DCSIMG

Taxpayers promised more rights to discover how their cash is spent

Nicola Sturgeon. Picture: PA

Nicola Sturgeon. Picture: PA

  • by ANDREW WHITAKER
 

COUNCILS will be forced to open up arm’s-length organisations (aleos) to greater public scrutiny, Deputy First Minister Nicola Sturgeon promised yesterday, as MSPs backed plans to update the public’s right to know how their cash is spent.

Holyrood approved the first changes to Scotland’s freedom of information (FoI) laws in more than ten years, with key changes including a move to publish historical documents faster and make it easier to prosecute.

Ms Sturgeon said the Scottish Government would now extend FoI to include bodies such as sport and leisure trusts that spend public funds alongside health boards, police authorities and councils already covered.

Many of Scotland’s councils have split off their culture and leisure services and set up companies and arm’s-length organisations (aleos) to run them, such as Glasgow Life and Edinburgh Leisure. Campaigners complain the rise of aleos has led to an erosion of FoI as the public has had no right to know how they spend their money.

However, opposition MSPs attacked Ms Sturgeon’s promised future reform as “timid” after the plan to extend FoI cover was not included in the bill passed by parliament yesterday. The SNP blocked attempts by opposition MSPs to immediately extend the disclosure laws to cover bodies such as housing associations and private firms working on public contracts.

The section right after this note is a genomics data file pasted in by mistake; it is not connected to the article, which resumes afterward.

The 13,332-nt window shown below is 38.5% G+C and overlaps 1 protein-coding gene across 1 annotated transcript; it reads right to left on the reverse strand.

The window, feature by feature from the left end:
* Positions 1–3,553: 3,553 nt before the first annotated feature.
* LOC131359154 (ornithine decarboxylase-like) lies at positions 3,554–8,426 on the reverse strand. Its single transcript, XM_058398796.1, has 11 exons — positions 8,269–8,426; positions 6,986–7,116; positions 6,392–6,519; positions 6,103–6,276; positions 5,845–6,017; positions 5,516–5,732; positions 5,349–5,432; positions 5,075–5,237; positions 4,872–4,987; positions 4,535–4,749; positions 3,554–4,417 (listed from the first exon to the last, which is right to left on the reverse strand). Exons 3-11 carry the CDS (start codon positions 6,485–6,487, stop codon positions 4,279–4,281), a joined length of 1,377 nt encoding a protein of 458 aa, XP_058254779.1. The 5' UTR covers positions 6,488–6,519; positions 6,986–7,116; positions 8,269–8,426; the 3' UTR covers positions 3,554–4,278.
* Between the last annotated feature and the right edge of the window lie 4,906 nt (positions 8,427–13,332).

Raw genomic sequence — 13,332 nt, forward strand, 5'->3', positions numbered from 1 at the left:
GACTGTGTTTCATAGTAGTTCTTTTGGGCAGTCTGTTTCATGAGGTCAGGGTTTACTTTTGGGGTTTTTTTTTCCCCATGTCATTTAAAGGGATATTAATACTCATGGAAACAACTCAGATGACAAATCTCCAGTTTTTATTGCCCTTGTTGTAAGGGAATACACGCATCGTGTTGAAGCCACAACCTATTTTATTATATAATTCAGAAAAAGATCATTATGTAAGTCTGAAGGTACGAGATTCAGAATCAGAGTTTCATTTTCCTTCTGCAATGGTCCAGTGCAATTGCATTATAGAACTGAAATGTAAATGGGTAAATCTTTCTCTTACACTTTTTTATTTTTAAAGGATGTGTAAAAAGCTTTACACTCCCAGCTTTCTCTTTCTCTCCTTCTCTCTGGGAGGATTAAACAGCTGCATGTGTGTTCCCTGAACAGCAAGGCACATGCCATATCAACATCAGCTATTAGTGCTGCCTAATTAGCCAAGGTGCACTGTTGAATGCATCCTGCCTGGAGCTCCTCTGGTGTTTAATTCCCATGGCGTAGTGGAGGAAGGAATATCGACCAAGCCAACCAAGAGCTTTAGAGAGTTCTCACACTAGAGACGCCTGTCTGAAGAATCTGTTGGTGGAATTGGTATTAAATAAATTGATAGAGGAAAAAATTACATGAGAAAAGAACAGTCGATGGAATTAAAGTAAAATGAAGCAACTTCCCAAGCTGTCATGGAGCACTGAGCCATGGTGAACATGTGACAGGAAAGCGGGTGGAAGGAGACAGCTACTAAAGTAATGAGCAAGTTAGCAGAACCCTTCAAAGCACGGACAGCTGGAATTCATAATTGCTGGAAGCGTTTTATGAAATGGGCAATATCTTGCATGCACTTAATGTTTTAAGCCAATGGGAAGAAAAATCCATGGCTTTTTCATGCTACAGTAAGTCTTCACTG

Labour MSP Elaine Murray sought an amendment to force councils to transfer FoI responsibily on setting up an aleo.

Former Labour leader Iain Gray put forward an amendment that, if passed, would have made Glasgow Housing Association subject to FoI.

He insisted that this would “redeem” the legislation by ensuring it extended FoI “into areas where pretty much everyone thinks it should go”.

But the move was rejected by Ms Sturgeon who insisted that the discretion to designate aleos and other bodies such as housing associations should remain with ministers.

No minister has extended FoI rights to any public body since the FoI Act was passed in 2002, but Ms Sturgeon pledged to make the first new designations “as soon as practicably possible”.

She announced that she has started a consultation to bring culture and leisure under FoI.

She said: “This initial order, and I stress the word initial, will at the first instance extend coverage to bodies established by local authorities to deliver recreational, sporting and cultural and social facilities and activities on their behalf.

“We then plan to look towards further extensions of other aleo organisations carrying out other functions.

“I now intend to consult [council umbrella body] Cosla, local authorities and other interested parties on bringing councils’ other aleos which carry out public functions within the scope of FoI.

“I see no reason not to get on with the job of bringing first culture and sporting aleos, and then other aleos subject to consultation.”

Scottish Liberal Democrat leader Willie Rennie complained that the SNP has taken six years to bring the proposals forward. He said: “The Cabinet secretary tempted us earlier on that she was going to make a radical change today, and was going to announce a big expansion of the remit of the FoI ­regime. But we’ve not got any timing of when she is going to start it.

“This is a timid response to a demand that’s been going on for a long time. ”

 

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